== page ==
When inner systems work, external life goes well. When broken, these same systems can leave bodies tired and yellow.
Pediatric movie-goers understand inside out forces and how life becomes tumultuous when inner forces compete against each other. So it is when red blood cells are attacked. Parasites such as malaria enter red cells with explosive results. Antibodies coat red cells and prompt leaks and cellular destruction. Competing infectious and inflammatory mechanisms challenge the integrity of red cells and cause hemolysis. Patients become anemic and jaundiced.
This month’s PRBC=red blood cell.ediatrics in Review provides the update “Acquired and Congenital Hemolytic Anemia,” by Suzie A. Norohna, MD, at University of Rochester Golisano Children’s Hospital in Rochester, NY, to help you diagnose and manage children afflicted by inner forces destroying their red cells.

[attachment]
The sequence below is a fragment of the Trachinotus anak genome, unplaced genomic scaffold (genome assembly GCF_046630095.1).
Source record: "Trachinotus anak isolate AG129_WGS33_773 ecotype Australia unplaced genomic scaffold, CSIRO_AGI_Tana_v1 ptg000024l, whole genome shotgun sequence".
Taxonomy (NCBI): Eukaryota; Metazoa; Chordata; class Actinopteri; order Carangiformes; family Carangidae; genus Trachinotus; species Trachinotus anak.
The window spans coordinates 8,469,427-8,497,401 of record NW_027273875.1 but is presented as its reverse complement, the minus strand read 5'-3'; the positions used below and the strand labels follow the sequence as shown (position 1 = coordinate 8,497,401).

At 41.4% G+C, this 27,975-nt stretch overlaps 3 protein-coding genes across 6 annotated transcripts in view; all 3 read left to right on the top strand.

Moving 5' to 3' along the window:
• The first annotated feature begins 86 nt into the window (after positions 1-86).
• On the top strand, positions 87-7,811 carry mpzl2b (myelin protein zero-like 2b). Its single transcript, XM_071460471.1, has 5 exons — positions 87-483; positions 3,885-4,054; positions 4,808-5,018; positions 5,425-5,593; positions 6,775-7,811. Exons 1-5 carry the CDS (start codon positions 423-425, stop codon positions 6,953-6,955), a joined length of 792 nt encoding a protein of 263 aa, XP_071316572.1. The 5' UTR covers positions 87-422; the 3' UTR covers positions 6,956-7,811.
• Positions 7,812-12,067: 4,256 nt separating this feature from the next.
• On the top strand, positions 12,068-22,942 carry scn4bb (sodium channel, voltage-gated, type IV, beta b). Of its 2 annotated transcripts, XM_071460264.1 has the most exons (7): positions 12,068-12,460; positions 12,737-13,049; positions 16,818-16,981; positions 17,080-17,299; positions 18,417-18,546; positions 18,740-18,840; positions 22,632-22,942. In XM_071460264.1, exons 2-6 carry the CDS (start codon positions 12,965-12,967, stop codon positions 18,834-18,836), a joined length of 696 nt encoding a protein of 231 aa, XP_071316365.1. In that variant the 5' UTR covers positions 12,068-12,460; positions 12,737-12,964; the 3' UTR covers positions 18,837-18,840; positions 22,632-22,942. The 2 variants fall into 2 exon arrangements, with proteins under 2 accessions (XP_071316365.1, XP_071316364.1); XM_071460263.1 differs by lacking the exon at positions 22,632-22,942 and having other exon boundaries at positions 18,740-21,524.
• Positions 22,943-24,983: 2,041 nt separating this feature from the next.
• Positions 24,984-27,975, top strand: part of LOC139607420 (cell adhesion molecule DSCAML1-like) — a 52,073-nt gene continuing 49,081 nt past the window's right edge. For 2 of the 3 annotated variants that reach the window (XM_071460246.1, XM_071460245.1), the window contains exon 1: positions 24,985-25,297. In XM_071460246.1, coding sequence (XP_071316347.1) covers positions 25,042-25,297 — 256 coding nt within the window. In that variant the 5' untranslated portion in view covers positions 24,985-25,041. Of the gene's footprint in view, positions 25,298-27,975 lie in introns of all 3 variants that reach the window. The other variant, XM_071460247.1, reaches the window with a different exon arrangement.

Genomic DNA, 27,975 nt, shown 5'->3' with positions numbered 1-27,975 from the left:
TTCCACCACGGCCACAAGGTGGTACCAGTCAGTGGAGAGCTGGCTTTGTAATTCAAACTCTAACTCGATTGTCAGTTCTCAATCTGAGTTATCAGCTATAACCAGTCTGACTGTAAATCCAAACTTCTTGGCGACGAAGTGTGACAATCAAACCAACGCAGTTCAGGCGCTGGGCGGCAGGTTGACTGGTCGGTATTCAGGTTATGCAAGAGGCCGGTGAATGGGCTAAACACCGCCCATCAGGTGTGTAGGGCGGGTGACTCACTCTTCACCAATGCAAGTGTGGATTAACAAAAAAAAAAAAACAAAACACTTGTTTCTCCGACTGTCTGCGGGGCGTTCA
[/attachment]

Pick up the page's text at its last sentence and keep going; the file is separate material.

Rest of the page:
And, this issue also includes a case from Taylor Olmsted, MD, and Cory Showalter, MD, at Riley Children’s Hospital, Indianapolis, IN, about fever and seizures in a Nigerian child - prompting concern for a “tropical” illness. Malaria does lots of bad things, but one of the most damaging forms of malaria includes hemolytic anemia. Our task is to help control and manage the infectious and inflammatory agents seeking to destroy our patients from the inside out.